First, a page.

Have you ever set a goal you really wanted to reach, but despite your good intentions, fell short? For me, that goal is regular exercise. And my recent interaction with my doctor made me think more about the motivation to reach that goal. How can I be more successful reaching my goal? Like me, do […]
The holidays are over. Credit card debt is hitting our bank statements. Skies are gray and swollen with clouds. And 1 in 5 Americans experiences “winter blues” every year, according to the Cleveland Clinic. Yes, the shortened daylight and lack of sunshine take a toll. In fact, in some time zones, it’s dark when you wake up and dark when you get home from work.
Consequently, from November to Spring, it’s hard to get out of bed and feel motivated. You feel tired and are unable to concentrate. You want to eat, crave carbohydrates, and often feel like being alone. Your friends say you are more irritable, anxious and down. It seems like winter will never end. All this gloom is getting to you.
Well, you are not alone. You, like 35 million Americans, may be affected by winter blues, a form of depression that follows a seasonal pattern. The farther north you live, the greater your chance to be affected. So what can you do to stop being an irritable or depressed family member? Move to Florida? You could, but there is a cheaper and easier solution.
Number one is to get more light. Light helps regulates brain chemistry. When light interacts with the eye through the optic nerve, good things happen to mood. In very simple terms, light increases brain chemicals that help fight depression. Some people are helped more by being exposed to intense light in the mornings, while others respond to increased light anytime of the day.
There are commercial lighting devices and florescent light boxes. Some insurers will even reimburse you for the light devices. Or you can try 30 minutes of morning light by walking outside, sitting under a fluorescent light while watching TV, reading, etc. However, you shouldn’t stare into a light source. You’ll only get a headache! Just do a normal activity with the light in your field of vision.
Since we have a number of months to go before Spring, here are a few helps to make winter a bit more enjoyable and lift those winter blues:
- Find ways to enjoy the cold. Part of the winter blues is feeling trapped and cold. So, think like a northerner and do fun winter things like cross country skiing, play in the snow, or bundle up for a run in the cold. Embrace the cold since you can’t change it. It’s all about attitude! Change your mindset. Engage vs. resist.
- Tackle that indoor project that you have been thinking about but haven’t done. Maybe it’s organizing a room or closet, or going through your closet to give clothes away, unpacking boxes, reorganizing your pantry, etc. Now is the time. The sense of accomplishment will boost your mood.
- Take off your sun glasses. If it is bright outside, don’t wear sunglasses for part of the time. The eyes bring in light and help with mood regulation. And lift the window shades in your home or apartment and bring in the light. Bundle up and step into the great outdoors.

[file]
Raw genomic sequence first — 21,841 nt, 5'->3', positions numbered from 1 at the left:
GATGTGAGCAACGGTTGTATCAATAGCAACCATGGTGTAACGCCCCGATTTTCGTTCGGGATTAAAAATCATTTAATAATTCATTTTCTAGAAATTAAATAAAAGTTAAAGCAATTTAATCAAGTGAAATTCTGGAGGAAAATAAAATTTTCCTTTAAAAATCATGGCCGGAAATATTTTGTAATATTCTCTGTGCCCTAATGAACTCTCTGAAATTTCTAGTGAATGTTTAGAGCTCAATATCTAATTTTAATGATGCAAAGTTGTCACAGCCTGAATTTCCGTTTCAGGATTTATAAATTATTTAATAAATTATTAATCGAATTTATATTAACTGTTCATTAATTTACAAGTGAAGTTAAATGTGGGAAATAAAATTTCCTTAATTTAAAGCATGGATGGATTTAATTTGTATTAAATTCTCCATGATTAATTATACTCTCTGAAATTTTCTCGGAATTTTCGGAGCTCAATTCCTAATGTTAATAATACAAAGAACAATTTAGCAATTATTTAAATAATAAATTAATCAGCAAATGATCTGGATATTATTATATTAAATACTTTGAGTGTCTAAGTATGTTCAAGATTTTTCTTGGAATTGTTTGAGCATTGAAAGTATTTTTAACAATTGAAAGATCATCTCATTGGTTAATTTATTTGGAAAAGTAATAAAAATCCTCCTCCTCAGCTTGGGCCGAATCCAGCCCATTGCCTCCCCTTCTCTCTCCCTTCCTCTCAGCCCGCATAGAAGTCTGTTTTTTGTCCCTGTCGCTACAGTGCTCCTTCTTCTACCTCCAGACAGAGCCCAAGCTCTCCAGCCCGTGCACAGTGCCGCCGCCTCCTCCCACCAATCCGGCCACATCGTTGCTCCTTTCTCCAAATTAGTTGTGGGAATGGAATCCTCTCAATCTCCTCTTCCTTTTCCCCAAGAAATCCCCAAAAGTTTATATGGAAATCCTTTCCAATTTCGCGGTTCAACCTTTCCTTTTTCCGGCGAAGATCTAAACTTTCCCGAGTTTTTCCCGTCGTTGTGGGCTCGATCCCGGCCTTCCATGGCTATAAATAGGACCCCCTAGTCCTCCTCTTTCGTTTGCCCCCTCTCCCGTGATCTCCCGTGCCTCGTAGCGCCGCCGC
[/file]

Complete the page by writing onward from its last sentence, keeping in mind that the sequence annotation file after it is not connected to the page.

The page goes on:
- Get plenty of vitamin D. The sun is a source of vitamin D. Depending on where you live, the sun may not shine too often in winter. Take vitamin D every day to improve your mood. And if you are looking for food sources, try more swordfish, salmon, tuna, milk, yogurt, sardines, eggs, and cereals fortified with vitamin D.
- Plan indoor fun. Maybe it’s time to host a dinner or party. I know this has been challenging during the pandemic. So, think small get-together. Or maybe you need a comedy night playing crazy board games or watching indoor movies. Perhaps invite a few people over to play cards. This is how we survived cold Michigan winters. Lots of games and socializing to keep our spirits high.
- Find people who are happy and engaged. Happy people are contagious. If you socialize with complainers or moody people during winter, you may start to feel the same.
- Do something new. Learn a new game, take up a new hobby, practice a skill or develop a musical talent. The newness will boost your mood. Novelty is good for the brain.
- If you have a fireplace, sit by it and read. Brew a cup of tea and make it a winter experience. If you don’t have a fireplace, go to a local coffee shop. Read and relax or meet a friend for good conversation. The idea is to find a cozy place. Make it your winter go-to.
- Check community events that will force you out of the house–musicals or plays, the arts or symphony. If you buy a ticket, you will go.
- During these months of increased darkness, stay in the spiritual light–Psalm 27:1 The Lord is my light and salvation. Whom shall I fear? The Lord is the stronghold of my life—of whom shall I be afraid, He is our anchor and hope. Boost your mood by staying spiritually strong. Read your Bible and be encouraged! Isn’t it amazing that God’s creation–light, can improve mood? Remember the Sunday School song, “This little light of mine, I’m going to let it shine?” Don’t hide it under a bushel like the song exhorts. Let it shine!